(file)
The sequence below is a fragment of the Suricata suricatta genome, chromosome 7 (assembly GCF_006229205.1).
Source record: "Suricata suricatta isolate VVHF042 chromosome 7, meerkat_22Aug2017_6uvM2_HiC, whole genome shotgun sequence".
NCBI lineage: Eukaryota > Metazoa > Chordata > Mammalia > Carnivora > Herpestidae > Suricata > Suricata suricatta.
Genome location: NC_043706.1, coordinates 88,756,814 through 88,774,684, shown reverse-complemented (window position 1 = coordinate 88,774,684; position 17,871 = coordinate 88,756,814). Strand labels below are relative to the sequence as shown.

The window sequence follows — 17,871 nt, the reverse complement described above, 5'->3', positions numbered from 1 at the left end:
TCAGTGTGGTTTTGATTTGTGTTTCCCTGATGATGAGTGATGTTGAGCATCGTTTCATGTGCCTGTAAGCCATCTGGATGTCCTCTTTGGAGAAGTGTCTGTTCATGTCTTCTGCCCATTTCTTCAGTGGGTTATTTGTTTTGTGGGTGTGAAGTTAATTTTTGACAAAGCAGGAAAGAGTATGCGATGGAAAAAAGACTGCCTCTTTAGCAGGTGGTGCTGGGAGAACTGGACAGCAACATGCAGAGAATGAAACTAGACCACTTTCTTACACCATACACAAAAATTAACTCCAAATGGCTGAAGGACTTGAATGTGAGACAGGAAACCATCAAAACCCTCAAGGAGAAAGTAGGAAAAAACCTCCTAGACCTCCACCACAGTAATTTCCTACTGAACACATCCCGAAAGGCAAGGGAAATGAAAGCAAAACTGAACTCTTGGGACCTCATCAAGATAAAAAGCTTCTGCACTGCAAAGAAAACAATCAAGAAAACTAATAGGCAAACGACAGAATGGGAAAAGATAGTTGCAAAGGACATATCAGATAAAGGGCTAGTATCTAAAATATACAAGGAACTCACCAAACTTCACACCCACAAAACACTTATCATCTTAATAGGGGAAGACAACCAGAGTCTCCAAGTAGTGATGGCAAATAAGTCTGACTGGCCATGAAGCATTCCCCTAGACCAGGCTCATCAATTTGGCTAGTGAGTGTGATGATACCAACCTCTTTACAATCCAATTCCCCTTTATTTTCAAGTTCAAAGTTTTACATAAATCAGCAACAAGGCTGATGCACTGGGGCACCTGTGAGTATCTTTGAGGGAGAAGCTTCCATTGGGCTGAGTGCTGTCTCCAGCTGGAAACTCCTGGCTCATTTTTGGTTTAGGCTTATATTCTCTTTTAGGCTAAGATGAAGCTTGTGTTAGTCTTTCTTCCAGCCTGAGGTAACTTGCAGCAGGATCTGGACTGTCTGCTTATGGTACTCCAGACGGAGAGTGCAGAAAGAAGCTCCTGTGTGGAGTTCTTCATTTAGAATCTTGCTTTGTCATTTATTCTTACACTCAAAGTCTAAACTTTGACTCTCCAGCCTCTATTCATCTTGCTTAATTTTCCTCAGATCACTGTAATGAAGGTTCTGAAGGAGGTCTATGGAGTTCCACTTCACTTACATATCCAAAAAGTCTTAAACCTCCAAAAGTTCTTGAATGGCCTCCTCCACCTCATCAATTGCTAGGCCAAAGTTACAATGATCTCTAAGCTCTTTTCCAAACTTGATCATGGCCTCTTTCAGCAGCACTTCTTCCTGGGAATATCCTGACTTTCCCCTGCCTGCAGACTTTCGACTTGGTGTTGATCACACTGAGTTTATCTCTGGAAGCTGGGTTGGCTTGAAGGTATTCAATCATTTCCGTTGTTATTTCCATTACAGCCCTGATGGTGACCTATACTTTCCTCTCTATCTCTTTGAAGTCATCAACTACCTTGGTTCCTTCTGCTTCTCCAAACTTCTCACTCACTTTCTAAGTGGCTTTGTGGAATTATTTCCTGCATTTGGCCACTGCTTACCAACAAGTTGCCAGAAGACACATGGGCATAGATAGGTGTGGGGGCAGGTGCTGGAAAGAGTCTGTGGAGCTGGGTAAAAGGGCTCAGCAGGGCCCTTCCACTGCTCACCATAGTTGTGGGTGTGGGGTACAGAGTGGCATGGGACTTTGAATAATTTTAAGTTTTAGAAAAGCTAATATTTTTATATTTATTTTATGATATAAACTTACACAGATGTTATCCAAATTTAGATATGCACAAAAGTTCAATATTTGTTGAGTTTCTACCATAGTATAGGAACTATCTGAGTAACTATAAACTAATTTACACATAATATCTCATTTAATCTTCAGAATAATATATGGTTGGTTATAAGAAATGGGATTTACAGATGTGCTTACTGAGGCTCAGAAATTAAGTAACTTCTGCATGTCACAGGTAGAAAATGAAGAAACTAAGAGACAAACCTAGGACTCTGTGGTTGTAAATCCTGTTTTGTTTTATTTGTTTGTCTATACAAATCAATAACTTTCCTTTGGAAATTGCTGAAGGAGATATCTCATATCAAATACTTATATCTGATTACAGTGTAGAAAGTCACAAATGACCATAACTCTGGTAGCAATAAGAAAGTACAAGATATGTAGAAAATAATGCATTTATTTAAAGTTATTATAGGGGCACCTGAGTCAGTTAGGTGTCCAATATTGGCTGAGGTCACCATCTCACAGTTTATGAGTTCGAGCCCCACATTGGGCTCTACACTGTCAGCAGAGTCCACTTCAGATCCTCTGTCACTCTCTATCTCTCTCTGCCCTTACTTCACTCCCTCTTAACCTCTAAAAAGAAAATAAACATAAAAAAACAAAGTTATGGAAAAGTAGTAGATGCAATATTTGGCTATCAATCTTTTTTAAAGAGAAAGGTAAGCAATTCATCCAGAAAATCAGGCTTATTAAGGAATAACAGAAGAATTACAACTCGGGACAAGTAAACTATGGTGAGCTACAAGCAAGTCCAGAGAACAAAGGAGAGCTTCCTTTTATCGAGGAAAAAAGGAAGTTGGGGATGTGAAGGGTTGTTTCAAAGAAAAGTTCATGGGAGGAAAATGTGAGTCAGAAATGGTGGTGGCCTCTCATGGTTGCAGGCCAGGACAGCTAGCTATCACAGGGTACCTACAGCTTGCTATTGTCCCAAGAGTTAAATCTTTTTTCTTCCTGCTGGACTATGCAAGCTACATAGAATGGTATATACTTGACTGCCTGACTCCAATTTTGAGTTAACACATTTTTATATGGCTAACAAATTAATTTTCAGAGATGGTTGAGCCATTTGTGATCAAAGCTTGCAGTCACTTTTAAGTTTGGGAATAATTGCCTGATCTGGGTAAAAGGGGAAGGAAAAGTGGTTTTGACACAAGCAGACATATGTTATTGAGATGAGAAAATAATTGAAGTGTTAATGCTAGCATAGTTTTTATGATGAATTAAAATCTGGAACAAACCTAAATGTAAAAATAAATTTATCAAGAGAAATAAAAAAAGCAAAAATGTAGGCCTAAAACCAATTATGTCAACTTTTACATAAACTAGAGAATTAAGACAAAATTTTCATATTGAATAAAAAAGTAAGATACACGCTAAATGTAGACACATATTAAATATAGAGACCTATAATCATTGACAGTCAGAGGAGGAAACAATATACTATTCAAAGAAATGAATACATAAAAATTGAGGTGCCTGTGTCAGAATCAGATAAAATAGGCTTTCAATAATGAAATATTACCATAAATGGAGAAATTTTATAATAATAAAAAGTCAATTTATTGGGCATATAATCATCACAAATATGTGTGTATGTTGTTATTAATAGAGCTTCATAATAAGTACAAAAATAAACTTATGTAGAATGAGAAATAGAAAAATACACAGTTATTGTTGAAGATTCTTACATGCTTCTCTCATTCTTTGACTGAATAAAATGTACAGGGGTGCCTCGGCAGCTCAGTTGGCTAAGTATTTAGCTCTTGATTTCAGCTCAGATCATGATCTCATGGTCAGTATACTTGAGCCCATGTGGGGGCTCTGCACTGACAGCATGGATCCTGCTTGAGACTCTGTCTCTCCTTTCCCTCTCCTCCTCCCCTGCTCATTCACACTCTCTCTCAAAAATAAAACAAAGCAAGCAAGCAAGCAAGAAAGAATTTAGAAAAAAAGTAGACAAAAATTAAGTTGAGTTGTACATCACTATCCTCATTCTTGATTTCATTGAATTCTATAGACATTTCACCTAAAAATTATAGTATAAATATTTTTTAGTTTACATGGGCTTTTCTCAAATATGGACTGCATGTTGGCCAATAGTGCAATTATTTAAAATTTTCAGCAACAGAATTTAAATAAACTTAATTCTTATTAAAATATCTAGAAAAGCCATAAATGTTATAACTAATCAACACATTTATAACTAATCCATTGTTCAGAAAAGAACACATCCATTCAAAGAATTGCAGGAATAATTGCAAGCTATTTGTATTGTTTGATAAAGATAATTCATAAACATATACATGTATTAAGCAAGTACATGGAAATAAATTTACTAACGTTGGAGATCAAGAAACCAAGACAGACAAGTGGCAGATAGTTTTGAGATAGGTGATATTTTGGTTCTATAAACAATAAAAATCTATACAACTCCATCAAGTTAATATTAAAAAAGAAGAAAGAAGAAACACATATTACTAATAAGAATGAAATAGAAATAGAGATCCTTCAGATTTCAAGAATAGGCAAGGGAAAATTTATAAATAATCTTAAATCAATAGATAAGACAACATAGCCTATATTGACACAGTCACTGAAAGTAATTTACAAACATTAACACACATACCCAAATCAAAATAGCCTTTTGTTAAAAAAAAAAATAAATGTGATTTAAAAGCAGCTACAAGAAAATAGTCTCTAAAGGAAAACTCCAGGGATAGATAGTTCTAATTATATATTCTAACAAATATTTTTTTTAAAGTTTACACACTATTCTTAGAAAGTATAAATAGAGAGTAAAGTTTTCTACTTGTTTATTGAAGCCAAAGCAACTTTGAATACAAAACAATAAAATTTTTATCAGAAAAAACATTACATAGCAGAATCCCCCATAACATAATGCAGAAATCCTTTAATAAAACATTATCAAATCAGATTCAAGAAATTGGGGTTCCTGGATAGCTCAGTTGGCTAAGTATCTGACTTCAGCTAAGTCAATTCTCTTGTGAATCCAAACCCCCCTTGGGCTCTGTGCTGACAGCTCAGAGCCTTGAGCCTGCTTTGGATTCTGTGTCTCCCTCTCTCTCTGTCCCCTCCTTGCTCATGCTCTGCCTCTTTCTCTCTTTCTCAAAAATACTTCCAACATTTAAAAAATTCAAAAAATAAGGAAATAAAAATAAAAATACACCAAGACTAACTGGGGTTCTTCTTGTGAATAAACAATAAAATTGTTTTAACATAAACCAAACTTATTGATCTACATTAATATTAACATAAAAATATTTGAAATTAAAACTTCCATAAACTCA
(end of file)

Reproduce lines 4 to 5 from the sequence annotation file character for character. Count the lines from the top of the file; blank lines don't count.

Genome location: NC_043706.1, coordinates 88,756,814 through 88,774,684, shown reverse-complemented (window position 1 = coordinate 88,774,684; position 17,871 = coordinate 88,756,814). Strand labels below are relative to the sequence as shown.

The window sequence follows — 17,871 nt, the reverse complement described above, 5'->3', positions numbered from 1 at the left end: